Despite the popularity of bass fishing, world record catches are surprisingly infrequent. You'd think with all the professional tournament anglers and weekend warriors pounding the water, a new record-breaking bass would turn up every few years or so. But that's not the case. In fact, the official IGFA all-tackle record for biggest largemouth bass ever caught has been held for over 80 years. Only in the last decade has the record been challenged. As with most fish tales, the story behind the world record bass isn't so straightforward. To start unwinding this yarn, allow us to introduce you to a Great Depression-era farmer named George Perry...
Every July, teams of anglers venture into the deep blue waters of the Atlantic with one goal in mind: catching the big fish and cashing big checks at the Ocean City Tuna Tournament. Although Ocean City is known as the "White Marlin Capital of the World," the celebrated fish of the tournament is the tuna—bluefin, yellowfin, and bigeye. The hefty cash purse is divvied up among winning teams across several different categories, with the top prizes going to biggest fish and heaviest stringer.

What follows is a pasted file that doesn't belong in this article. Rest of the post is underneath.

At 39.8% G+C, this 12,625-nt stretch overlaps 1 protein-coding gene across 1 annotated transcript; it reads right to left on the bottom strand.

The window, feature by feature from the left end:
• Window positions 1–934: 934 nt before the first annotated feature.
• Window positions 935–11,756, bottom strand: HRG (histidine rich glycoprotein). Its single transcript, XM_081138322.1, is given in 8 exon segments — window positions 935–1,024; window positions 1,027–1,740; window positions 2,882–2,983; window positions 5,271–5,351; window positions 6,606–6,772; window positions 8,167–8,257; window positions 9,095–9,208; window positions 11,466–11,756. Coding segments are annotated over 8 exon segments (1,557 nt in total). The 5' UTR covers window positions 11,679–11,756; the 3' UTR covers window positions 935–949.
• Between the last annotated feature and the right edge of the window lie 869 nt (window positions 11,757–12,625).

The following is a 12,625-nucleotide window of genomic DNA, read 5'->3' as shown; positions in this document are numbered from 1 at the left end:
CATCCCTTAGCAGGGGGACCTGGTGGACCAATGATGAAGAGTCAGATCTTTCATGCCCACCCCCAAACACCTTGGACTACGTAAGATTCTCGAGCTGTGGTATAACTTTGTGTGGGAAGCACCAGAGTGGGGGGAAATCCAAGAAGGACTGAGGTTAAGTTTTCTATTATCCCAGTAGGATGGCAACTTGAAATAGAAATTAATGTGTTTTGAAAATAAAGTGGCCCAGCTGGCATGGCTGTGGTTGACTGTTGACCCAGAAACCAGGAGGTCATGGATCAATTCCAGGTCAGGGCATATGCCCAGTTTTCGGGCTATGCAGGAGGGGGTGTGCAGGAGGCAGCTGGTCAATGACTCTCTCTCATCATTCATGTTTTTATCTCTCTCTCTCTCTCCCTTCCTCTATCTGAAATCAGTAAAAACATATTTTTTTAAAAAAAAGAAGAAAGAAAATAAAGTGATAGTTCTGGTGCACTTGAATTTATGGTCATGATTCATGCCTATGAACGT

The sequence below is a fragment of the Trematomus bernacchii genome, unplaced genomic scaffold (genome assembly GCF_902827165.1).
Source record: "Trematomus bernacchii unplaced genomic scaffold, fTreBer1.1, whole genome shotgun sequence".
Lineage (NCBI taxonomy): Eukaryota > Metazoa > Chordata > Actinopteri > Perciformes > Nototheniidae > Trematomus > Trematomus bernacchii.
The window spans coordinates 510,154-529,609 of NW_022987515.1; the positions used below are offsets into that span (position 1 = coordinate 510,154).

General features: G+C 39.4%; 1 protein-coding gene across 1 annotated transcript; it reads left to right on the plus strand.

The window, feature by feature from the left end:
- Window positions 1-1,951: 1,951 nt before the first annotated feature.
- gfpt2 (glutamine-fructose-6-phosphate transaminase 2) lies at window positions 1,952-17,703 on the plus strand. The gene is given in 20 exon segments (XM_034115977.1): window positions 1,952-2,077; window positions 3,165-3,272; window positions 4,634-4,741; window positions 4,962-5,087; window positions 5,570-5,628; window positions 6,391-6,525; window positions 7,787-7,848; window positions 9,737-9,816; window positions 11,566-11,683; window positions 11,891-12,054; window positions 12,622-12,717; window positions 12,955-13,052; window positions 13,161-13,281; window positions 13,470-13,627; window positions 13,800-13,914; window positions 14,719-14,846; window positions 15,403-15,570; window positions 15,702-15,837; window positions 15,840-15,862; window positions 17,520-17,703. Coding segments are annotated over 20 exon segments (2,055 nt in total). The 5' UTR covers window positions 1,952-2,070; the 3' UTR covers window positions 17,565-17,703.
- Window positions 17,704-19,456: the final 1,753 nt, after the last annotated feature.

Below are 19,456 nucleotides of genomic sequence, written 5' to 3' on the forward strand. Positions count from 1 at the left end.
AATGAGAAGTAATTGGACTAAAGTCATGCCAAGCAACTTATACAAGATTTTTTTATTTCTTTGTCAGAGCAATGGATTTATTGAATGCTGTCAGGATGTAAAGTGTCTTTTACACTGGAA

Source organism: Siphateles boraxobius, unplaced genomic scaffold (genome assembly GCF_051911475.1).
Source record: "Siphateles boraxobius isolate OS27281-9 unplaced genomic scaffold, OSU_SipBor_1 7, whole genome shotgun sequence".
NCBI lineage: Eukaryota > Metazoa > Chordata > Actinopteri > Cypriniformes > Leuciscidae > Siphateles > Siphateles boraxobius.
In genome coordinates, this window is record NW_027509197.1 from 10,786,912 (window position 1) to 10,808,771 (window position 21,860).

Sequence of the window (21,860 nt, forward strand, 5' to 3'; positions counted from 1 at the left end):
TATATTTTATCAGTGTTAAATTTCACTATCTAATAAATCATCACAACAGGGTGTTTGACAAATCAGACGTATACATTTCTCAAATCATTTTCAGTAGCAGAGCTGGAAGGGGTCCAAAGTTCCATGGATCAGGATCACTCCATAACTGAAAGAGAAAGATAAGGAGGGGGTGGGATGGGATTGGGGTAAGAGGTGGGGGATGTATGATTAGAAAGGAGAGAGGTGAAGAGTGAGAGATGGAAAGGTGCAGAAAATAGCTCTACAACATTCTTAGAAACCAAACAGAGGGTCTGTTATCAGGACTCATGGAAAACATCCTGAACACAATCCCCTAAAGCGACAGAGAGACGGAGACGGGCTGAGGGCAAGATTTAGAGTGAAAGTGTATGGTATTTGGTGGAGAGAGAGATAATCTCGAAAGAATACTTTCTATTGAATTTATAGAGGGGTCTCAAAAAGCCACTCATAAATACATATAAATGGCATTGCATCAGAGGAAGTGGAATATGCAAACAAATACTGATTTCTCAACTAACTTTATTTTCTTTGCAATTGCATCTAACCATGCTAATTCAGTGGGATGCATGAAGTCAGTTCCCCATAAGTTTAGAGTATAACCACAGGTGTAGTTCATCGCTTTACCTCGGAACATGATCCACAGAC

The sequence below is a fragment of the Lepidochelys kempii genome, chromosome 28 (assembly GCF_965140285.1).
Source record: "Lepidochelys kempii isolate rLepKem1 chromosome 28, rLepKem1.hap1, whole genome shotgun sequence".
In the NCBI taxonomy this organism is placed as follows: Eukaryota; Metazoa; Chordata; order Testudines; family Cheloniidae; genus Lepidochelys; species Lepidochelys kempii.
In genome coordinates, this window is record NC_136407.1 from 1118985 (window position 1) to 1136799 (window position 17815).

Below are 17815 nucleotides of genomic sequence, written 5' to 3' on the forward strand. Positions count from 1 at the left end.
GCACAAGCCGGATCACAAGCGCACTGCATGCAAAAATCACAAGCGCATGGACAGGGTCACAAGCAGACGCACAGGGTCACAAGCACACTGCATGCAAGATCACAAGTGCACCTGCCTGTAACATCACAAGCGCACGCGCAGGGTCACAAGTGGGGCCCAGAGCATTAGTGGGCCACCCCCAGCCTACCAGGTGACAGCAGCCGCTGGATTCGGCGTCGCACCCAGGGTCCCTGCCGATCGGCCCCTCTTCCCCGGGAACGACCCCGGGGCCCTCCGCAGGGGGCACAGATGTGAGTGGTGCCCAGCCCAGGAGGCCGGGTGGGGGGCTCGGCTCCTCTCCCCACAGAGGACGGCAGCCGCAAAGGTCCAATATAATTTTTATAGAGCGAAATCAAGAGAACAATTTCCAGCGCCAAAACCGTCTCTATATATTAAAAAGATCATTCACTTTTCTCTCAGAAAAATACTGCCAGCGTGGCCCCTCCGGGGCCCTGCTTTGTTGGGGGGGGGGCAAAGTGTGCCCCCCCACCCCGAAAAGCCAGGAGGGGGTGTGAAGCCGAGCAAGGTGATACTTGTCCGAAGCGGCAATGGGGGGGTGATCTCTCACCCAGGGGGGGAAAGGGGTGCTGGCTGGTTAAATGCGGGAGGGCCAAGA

After a quick run across open water, the famed Hannibal Bank seamount appears on the depth finder. The hum of the dual Suzuki 300's softens as the 33-foot catamaran—T.O.P. CAT— slows down and eases into position. 200 yards away, a flock of cackling seabirds hovers over a boiling slurry of fleeing baitfish and slicing fins. It's prime fishing season in the Gulf of Chiriquí, and the tuna bite is on. This is panama sport fishing at its best.
This was the response Ben Verner, President of Huk Gear, received when word got out about his goal to catch an giant Atlantic bluefin tuna on a Stella spinning reel. When Drew Herma, Director of Marketing at Huk, heard Verner's crazy idea, he was supportive but didn't see how it was possible. He told Verner, "Oh yeah, cool man, you're gonna get it,” but in his mind he was thinking, There's no way. There's just no way.